Observations and (literary) eructations
This week I’d like to zero in on a few items that have crossed my desk and/or screen over the past month; things that made me think about our industry (writing and publishing), where it is, and where it (and we) are going.
Let’s begin with last month’s mammoth Author Earnings report. I note that the authors of the report are now selling their data to the industry, and are therefore “graying out” a number of things for which they’d now like to be paid. I can’t blame them for that, of course, but it does make their reports less useful to the rest of us. Nevertheless, they do provide an immense amount of food for thought, for which I’m duly grateful.
Key points (for me, at any rate) from their latest report include:
70% of online purchases of adult fiction & nonfiction are ebooks & audiobooks, and online consumer dollars skew mostly digital, too. In fact, most of the remaining online print share here is nonfiction; further narrowing the scope to just adult fiction, we see that online sales are even more digitally dominated … the answer to “which format(s) now make up the majority of sales” depends entirely on the genre … Even within the broader category of Adult fiction, we see wide variation. Romance readers are overwhelmingly buying digital now: 90% of all Romance purchases are ebooks. And we can see that Science Fiction & Fantasy, with roughly 75% of sales now ebooks & audio, is not that far behind. On the other hand, readers of Poetry are still buying 82% of those Poetry books as print, and 85% of Drama & Plays are bought in print, even online.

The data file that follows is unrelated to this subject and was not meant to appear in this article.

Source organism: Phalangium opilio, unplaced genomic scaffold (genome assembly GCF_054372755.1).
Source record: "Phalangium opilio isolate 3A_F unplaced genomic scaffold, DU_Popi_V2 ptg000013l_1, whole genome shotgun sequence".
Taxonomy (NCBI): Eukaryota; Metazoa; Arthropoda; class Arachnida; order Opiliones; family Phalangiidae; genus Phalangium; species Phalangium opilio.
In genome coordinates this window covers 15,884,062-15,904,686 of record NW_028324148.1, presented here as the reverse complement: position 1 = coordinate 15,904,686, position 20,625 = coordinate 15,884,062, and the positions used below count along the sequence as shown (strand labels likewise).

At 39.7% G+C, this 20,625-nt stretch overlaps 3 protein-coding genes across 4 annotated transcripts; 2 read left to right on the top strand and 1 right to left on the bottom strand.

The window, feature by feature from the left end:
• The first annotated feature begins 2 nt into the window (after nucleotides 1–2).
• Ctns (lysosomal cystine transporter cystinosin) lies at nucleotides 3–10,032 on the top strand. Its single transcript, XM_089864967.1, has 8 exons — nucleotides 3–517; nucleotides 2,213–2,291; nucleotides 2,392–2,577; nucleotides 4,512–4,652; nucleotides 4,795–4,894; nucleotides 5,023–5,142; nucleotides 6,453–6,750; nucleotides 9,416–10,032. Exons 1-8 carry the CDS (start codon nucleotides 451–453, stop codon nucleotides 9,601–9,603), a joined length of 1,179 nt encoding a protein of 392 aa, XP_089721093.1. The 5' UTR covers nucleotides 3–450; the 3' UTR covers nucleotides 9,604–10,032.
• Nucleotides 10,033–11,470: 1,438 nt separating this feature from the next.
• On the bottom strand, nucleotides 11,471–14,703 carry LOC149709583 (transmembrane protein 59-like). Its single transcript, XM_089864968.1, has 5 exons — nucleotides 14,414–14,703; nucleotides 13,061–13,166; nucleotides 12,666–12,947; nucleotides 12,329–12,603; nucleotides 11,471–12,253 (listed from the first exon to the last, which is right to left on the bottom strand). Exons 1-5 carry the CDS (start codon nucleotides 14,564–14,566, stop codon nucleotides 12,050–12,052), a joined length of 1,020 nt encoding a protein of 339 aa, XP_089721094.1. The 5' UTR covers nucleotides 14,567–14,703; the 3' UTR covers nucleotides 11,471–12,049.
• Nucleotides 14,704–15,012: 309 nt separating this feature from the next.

. . .
So how much does release timing matter for your next title? Less and less, nowadays. It seems to matter mostly for print, and even then, only for bookstore sales. For online and digital sales, it appears the “pool is open” year round.
. . .
Throughout 2017, a frequent meme circulating in indie author loops was that self-publishing was hitting headwinds, and that self-published sales had slowed dramatically for “everyone.” Even the biggest indie stars of yesteryear were no longer pulling down what they used to, so times must be even tougher for everyone else.